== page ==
Gone are the days when everyone is aspiring to live in huge homes, with spacious lots. More folks, from single millennials to retiring empty nesters are opting out of big houses and considering smaller-scale houses and fuss-free living. The tiny home movement has had a positive on another type of dwelling: prefabricated homes.
What is a Prefabricated Home?
Essentially, prefab homes are manufactured in a factory before being shipped to the buyer or homeowner’s building site in pieces. Then, they are assembled on site in a matter of days, putting pieces together like an IKEA furniture.
There are three main types of factory-built homes to choose from: modular homes, panelized homes, and pre-cut homes known as “kit homes”.
Modular homes are composed of one or more modules built in a factory. Panelized homes are built in panels, like whole walls. Kit homes, on the other hand, are cut to design specs in-factory. The parts, whether they are modules, panels, or pre-cut parts, are fully-outfitted with interior fittings including plumbing, electrical, and doors. They are shipped on site for assembly and finishing work.
Don’t let the term “factory-built” homes scare you – today’s prefab homes are downright fabulous. Here are 7 reasons why
Prefab homes are generally cheaper
While the total cost of prefab homes is highly variable based on their size, location, and amenities, they are typically less expensive than traditional “stick-built” homes. Prefab homes are often priced per square foot, so you get the gist of how much your home will cost based on its size.
The difference in cost is not dramatic. It can only be 30% to 70% cheaper. Sometimes, prefab costs pretty much the same with conventional housing. However, you’ll get your money’s worth since prefab has a quicker, easier construction time, and less hassle, labor, and waste.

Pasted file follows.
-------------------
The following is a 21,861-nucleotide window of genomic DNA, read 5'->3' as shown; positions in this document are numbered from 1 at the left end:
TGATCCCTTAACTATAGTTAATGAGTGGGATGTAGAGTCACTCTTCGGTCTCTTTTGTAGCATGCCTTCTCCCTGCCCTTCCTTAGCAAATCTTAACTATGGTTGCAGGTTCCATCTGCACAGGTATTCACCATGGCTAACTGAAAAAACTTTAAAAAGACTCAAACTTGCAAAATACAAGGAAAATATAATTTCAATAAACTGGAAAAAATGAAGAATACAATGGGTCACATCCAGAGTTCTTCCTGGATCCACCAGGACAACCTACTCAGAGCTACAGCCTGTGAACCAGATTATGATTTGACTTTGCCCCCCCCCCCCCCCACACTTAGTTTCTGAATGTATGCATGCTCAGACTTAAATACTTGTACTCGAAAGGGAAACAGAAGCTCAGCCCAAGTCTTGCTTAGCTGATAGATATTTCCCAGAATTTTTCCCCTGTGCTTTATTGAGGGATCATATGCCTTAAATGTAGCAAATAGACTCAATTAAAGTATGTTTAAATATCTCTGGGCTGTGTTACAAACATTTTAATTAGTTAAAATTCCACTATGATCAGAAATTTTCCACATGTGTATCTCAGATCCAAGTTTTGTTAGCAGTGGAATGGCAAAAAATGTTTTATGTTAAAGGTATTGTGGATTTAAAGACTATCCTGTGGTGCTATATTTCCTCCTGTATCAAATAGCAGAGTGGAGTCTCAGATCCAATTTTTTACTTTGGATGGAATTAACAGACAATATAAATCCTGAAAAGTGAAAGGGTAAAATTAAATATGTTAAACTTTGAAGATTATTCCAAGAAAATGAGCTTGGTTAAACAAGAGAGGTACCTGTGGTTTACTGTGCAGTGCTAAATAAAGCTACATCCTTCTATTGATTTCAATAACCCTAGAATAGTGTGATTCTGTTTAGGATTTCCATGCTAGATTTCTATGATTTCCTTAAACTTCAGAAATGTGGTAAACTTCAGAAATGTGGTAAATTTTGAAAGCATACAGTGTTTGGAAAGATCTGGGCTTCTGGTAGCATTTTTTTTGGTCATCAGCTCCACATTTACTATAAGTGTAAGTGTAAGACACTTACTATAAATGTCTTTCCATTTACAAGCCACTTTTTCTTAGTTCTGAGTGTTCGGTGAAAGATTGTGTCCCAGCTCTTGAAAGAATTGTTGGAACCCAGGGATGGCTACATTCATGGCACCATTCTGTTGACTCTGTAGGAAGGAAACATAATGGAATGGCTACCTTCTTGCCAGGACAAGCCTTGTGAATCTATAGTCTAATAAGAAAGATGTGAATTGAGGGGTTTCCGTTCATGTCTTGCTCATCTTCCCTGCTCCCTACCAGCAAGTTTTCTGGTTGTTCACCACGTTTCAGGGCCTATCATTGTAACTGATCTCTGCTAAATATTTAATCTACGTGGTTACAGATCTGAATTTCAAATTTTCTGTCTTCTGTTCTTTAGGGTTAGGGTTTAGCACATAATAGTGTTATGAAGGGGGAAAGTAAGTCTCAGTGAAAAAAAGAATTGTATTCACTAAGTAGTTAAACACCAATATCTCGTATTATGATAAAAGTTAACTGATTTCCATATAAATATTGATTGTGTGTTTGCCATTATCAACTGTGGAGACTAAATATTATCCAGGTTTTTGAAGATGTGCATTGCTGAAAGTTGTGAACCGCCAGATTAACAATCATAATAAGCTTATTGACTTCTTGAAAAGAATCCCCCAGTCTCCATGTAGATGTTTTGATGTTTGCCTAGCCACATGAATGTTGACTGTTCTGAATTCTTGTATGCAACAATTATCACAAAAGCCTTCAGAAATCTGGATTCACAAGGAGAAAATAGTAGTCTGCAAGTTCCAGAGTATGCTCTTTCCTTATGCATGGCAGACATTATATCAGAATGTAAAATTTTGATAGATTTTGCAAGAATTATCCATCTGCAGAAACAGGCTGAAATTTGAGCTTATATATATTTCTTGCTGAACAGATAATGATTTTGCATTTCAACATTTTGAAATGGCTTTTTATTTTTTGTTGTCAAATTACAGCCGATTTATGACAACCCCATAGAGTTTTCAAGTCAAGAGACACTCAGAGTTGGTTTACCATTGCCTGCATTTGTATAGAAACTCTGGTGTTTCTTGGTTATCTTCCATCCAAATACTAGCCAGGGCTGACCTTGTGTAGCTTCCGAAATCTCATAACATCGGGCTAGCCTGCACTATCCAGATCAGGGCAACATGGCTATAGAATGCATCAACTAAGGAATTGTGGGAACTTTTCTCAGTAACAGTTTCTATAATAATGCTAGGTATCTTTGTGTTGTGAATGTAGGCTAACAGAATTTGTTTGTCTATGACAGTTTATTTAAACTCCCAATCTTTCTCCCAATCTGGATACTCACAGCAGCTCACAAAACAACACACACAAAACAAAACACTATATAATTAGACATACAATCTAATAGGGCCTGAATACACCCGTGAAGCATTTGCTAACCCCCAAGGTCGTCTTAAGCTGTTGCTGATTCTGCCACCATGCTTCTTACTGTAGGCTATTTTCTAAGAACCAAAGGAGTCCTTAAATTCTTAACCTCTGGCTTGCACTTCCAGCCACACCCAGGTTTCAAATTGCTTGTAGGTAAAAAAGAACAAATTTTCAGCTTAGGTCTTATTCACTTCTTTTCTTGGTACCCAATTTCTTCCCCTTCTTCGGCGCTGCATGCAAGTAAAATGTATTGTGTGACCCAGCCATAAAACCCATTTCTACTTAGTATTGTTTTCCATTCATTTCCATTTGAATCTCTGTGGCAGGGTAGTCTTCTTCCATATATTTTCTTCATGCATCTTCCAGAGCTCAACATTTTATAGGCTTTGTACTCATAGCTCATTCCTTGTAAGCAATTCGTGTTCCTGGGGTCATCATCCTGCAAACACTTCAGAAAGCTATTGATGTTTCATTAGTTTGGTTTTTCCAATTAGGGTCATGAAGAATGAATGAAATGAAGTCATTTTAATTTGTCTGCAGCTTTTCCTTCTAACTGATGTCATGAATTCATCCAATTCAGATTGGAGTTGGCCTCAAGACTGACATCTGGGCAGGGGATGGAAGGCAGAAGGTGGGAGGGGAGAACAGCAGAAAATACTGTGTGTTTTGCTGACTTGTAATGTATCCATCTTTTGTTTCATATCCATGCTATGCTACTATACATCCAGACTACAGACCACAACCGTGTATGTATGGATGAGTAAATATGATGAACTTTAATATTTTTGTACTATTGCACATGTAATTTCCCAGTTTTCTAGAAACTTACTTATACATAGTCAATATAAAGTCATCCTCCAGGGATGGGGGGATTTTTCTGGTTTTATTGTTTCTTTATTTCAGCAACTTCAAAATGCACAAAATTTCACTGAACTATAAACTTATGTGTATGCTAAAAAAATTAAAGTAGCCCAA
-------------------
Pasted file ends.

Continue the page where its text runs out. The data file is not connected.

They are a lot quicker to build
If you’re on a tight schedule, prefabricated homes might be the way to go.
Compared to traditional construction, prefabricated homes are easier and faster to build. The prefabricated materials are brought to your lot for assembly and prefab builders know how to quickly place all the parts and pieces together in just a matter of days.
Prefabs are sustainable with zero-waste build
If sustainability is important to you, you can never go wrong with choosing a prefab over site-built homes. All the required materials, which are made in the factory and carefully cut and designed for seamless assembly, won’t go to waste and end up in landfills.
Additionally, the prefab home parts and materials arrive on site all at once, reducing emissions.
Prefab takes less labor and hassle to construct
Traditional build takes multiple groups of subcontractors, working separately to do their designated task. In prefabricated homes, modules are built in-factory, which means the labor can be more effectively managed and the work is done quickly and efficiently.
Kit homes, a type of prefab, may even encourage skilled homeowners to build their own home, either alone or with the help of a general contractor.
Prefabricated homes are energy efficient
In addition, some prefab manufacturers are taking their “eco-friendly” design up a notch by creating homes that use solar panels and more efficient windows. This is a win-win situation for you since this could help you save money on utilities in the long run.
Prefab homes take quality and durability seriously
Modern prefab homes are designed to withstand extreme weather, and may even perform much better than traditional residential framing.
Another advantage of prefab homes over traditional homes is, they are built in a factory that’s immune from environmental stressors, which could potentially damage a home’s integrity even before it’s built.
Homeowners love its modern aesthetics
Prefab homes used to be associated with “lower quality” and “old-fashioned design.” Well, not anymore.
Prefab homes today, from sleek, boxy modular homes to country style kit homes, look more attractive than ever. They use geometric and modern exterior fittings that maximize natural light and air and boast open spaces. They may also come with energy-efficient solutions.